‘I warned people about this’ Bob Richards

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  • Shadow Finance Minister Bob Richards

    Shadow Finance Minister Bob Richards


Bermuda is on the cusp of a national economic emergency, according to the United Bermuda Party.

Yesterday Shadow Economic Minister Bob Richards said Government must help retool the economy, and its operations, in order to come out of the recession competitive.

Mr Richards said: “We have witnessed a general deterioration in our economic strengths and contractions in key money-earning businesses.

“We are experiencing widespread joblessness and facing long-term unemployment. Whole sectors of the economy are in jeopardy. The situation is dire.”

Mr Richards who has been called a doomsayer by the previous Government administration for stating the economy was overheating and then going into a recession said Bermuda would not be in the position it now is if he had been Finance Minister.

“I warned people about this,” he said. “My mother used to say when people can’t hear they have to feel, and now Bermudians are feeling [the impacts of the economy].”

He suggested Ministers should take a ten to 15 percent pay cut as a way of showing leadership by example.

“Over the past few weeks, we have seen the Government ask workers to agree to overtime pay bans to help get costs under control to sacrifice for the greater good,” he said.

“We believe Government should not ask workers to lead the way in cost-cutting without first leading by example.”

In the Throne Speech Premier Paula Cox pledged to cut Government costs by $150 million.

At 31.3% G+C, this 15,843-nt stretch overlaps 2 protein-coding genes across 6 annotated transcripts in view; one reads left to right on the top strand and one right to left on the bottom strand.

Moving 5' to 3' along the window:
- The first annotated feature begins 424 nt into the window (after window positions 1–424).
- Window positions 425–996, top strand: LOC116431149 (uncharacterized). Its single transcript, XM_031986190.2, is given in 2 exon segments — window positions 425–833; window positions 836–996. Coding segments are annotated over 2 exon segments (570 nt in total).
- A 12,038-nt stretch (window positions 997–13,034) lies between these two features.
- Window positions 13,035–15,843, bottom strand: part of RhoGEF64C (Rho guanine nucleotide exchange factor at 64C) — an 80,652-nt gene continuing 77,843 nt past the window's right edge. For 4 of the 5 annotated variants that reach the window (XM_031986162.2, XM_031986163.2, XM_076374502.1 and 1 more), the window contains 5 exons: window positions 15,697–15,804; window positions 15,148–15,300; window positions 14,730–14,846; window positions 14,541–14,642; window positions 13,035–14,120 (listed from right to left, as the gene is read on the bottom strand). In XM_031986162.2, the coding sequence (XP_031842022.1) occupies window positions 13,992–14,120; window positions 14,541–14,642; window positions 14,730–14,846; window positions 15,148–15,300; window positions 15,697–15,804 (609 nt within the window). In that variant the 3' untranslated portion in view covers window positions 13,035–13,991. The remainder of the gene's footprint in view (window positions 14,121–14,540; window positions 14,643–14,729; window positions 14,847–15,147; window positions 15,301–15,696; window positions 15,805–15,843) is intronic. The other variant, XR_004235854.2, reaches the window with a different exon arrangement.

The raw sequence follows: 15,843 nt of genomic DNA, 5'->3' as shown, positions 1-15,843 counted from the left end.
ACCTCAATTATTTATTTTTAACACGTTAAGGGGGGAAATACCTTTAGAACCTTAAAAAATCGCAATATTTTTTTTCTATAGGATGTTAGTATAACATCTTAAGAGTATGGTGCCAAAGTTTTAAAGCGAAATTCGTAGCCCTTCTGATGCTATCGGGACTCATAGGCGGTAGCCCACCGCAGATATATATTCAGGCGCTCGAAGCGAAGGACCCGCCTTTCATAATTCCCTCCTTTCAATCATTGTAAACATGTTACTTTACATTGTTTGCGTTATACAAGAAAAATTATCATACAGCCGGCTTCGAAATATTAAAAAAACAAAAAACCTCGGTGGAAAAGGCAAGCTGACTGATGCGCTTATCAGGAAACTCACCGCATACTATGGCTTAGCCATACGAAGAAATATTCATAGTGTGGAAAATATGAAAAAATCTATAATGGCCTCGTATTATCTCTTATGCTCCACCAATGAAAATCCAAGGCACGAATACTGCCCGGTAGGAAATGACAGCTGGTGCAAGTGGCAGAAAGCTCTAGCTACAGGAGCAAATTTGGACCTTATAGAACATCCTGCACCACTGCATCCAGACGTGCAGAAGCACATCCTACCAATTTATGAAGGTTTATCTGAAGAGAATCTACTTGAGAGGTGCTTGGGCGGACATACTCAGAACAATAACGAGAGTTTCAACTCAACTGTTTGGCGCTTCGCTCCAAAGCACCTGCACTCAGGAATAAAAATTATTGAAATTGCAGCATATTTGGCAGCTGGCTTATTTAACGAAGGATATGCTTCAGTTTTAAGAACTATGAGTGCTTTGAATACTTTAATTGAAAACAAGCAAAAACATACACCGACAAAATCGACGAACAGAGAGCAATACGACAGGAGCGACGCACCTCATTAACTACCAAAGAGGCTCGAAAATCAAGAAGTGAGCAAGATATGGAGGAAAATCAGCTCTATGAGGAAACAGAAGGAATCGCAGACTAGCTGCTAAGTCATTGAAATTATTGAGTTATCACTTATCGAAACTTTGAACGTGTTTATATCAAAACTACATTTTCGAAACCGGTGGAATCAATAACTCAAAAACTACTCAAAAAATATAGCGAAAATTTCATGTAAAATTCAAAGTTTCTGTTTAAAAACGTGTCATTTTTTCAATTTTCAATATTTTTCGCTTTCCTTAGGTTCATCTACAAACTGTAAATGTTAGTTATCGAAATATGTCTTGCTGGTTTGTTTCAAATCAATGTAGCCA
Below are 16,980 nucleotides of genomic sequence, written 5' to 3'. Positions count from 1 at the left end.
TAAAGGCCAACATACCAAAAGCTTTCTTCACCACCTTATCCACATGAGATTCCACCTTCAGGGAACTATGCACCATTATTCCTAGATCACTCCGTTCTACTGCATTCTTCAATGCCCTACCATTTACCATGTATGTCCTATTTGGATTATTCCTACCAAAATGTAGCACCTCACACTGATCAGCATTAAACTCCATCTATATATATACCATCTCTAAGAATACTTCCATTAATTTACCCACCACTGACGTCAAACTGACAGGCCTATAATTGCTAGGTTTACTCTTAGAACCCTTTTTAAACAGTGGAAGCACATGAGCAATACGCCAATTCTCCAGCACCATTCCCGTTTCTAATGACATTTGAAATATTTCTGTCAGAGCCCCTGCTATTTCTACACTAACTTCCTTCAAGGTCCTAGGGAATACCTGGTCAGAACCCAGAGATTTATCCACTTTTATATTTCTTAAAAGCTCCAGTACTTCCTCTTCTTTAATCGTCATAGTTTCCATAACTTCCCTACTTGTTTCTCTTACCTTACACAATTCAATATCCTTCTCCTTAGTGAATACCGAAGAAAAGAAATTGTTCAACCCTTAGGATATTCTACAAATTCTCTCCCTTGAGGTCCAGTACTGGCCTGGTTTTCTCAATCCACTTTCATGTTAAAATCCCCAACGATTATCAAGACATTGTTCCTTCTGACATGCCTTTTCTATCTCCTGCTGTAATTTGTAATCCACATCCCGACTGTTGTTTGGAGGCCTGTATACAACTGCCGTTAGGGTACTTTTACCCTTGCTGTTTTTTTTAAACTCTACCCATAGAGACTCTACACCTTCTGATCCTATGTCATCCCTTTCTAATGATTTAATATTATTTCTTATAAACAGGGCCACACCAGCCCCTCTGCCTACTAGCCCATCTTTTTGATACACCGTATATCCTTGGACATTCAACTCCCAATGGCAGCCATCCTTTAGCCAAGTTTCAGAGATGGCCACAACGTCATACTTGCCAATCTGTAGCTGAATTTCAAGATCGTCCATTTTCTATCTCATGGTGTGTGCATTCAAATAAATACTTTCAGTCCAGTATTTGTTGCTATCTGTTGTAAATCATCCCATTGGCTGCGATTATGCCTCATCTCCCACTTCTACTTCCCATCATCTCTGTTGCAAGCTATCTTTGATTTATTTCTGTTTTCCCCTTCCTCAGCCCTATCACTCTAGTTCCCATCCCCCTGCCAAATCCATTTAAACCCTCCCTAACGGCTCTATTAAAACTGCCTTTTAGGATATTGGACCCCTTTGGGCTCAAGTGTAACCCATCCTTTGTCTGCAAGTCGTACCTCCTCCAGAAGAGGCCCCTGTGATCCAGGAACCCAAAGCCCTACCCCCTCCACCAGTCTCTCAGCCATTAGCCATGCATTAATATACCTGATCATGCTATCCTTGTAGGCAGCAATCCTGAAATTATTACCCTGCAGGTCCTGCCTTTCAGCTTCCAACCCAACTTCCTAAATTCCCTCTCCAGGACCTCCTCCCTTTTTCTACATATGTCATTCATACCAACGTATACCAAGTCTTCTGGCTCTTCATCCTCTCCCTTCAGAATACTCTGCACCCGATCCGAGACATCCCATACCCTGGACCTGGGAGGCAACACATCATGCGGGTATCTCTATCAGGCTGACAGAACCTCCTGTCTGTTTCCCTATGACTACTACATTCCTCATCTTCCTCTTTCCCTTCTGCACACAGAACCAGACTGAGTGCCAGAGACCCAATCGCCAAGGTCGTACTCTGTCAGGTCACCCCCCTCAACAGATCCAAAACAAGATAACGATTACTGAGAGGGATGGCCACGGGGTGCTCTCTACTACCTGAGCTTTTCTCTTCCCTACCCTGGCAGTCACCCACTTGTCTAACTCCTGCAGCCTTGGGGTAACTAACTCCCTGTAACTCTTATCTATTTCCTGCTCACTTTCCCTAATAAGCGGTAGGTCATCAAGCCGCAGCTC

Mr Richards said the public should reject any Government plan that ‘meets’ its $150 million cutback by cancelling or postponing capital projects that have not yet broken ground.

“If it is serious about curbing its spending habits, Government must show real reductions,” he said.

The UBP would cut consultants’ pay, not replace retiring civil servants and institute a pay freeze for civil servants in the upcoming Budget.

When pressed further on what big-ticket items he would cut, such as programmes or services, Mr Richards said he would outline their position in the Reply to the Budget in mid-February.

He added the Government could stimulate the economy by paying its bills within 30 days to local vendors, fast-tracking the Department of Planning and allocating 20 percent of Government’s spending on goods and services to small businesses.

He added that Bermuda appeared to be doing worse than some of its competitors.

“[In the reply to the Budget] I am going to be able to show that some of our competitors are coming out of the recession better than we are.

“Some people think it will return, that we just have to wait it out.

“I think that is incredibly wrong. In a recession we have to retool so when things get better we are ready for it.”

He added: “Bermuda has to change the way it does business. [We are] inefficient, obtrusive.

“We’ve built up an industry of red tape across decades; built on assumptions that Bermuda needed to control the world coming to it to prevent it from being overwhelmed.

“It is a regime where people can’t do anything without permission such as the Department of Planning or Department of Immigration.

“The UBP put in a lot of this red tape but the world has changed and we have to change with it.

“I believe that a lot of the assumptions behind this red tape are no longer relevant.”

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